I hesitated to read Available Dark by Elizabeth Hand when the review I saw started out by comparing the main character to Lisbeth Salander. I like Lisbeth just fine, and I’ve read other books that had similar reviews, but how many renditions of a character does one really want to read? However, I am so glad I followed through with this book.
Cassandra Neary might have a passing resemblance to that tattooed anti-heroine, but to me she’s kind of like the more authentic, slightly more grounded aunt. Cass is messed up — no doubt at all about that — but it’s not entirely her defining quality. Whereas Lisbeth seemed almost incapable of leading any “normal” life — social, physical, personal — due to her traumatic past and consequent defenses, Cass is just sort of a wreck that still manages to have some acquaintances, keep in touch with family, do some work, have talent and passions. So, yeah, she lives on alcohol and a wide array of pills, but it’s just sort of who she is. She doesn’t feel absolutely out of control because of it, she’s not overwhelmingly anti-social (although she can be selfish and behave badly), she’s managed to not destroy herself entirely…she’s just been down and out for a really long time, and she gets by that way. Lisbeth was alien (and at times, alienating) to me as a reader, but Cass feels real and familiar, like a ne’er-do-well relative, or that aged hipster downtown who used to do something cool but seems to have lost their way. I like her. I want her to do well.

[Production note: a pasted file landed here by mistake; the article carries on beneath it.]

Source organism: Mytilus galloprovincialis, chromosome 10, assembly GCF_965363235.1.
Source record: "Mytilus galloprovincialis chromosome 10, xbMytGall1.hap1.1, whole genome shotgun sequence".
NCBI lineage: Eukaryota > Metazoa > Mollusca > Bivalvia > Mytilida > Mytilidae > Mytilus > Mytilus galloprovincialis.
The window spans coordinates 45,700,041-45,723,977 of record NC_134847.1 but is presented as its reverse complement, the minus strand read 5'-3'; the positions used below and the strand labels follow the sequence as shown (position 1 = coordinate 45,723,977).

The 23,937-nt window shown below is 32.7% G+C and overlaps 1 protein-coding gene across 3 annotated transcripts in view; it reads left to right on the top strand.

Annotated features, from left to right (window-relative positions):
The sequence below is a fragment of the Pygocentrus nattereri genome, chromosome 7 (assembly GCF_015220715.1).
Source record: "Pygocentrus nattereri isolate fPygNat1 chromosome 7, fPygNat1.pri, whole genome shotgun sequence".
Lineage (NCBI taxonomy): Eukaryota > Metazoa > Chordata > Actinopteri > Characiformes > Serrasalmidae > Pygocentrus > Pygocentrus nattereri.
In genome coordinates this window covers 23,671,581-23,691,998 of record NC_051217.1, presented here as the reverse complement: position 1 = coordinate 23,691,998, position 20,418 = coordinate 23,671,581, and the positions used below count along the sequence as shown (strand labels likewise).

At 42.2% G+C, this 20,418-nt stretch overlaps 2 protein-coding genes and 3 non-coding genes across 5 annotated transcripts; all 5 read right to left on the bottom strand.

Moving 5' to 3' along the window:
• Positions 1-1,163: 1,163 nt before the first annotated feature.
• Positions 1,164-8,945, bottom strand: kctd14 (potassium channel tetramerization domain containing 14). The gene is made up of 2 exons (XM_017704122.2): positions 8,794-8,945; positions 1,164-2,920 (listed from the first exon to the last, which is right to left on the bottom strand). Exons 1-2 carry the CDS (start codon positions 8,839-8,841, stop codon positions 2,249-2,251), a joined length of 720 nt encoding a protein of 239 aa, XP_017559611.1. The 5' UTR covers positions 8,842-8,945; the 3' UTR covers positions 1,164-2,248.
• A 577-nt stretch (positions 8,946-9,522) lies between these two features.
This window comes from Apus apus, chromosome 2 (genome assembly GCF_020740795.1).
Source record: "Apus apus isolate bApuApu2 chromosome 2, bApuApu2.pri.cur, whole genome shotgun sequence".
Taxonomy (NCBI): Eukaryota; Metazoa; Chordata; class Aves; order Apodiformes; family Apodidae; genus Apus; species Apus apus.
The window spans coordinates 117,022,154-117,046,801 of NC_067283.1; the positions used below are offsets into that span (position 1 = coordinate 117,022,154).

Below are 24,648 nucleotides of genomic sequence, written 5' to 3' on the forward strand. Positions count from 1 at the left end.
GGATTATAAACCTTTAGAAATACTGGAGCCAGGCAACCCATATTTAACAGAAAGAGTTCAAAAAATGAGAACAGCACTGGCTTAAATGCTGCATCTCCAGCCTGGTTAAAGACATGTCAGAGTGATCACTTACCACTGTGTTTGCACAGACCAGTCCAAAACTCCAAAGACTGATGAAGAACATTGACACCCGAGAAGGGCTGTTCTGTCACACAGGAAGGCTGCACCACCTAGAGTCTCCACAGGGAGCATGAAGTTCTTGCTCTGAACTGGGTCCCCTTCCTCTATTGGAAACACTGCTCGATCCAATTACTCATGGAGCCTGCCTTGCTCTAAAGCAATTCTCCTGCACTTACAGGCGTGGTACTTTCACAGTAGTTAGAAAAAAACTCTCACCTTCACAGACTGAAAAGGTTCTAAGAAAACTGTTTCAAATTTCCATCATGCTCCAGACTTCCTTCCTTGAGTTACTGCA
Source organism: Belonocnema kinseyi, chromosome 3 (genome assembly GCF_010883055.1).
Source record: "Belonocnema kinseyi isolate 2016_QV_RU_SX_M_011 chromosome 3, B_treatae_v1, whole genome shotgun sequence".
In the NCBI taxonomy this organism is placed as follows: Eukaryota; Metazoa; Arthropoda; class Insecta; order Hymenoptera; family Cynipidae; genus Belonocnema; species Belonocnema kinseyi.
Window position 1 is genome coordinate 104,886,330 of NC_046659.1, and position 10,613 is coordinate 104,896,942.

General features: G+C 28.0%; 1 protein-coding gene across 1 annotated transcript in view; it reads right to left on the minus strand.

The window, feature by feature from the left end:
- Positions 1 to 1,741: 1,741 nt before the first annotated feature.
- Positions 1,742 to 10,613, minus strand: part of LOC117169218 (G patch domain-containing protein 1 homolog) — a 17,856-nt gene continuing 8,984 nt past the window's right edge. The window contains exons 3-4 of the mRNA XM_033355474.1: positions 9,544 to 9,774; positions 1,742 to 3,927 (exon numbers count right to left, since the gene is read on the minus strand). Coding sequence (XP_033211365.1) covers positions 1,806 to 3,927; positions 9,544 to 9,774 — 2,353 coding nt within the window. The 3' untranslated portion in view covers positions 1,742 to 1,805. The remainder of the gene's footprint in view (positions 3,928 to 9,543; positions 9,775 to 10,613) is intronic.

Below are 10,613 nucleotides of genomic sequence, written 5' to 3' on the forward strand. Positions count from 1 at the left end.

Cass is a one-hit photographer, known for a years-old book called ‘Dead Girls.’ She lives in a squalid little dump in NYC, drinking and drugging to maintain, dulling her senses, catching a little work here and there. She gets a call from an art collector who wants her to authenticate some photographs that are definitely not for public consumption, and off she goes to Finland to make some fast money. Of course, things go wrong, very wrong. To say that people get killed is an understatement, and there’s no real hero in this story that saves the day. But — Cass perseveres out of some sense self-preservation and of finishing what she set out to do, and along the way finds that some part of her isn’t as dead as she thought it was.
Three other cool things about this book, besides Cass? Iceland. Norse mythology. Black metal. I know, those are all pretty particular niche subjects, and they’re all a bit dark, but that shouldn’t stop you from reading this book (I’m not exactly a metal fan either, you know). It’s subject is a little esoteric by nature, but that really makes it all the more interesting–at least for me. If you’re intrigued by foreign locales, old beliefs and outsider culture, this book has a lot to keep you reading.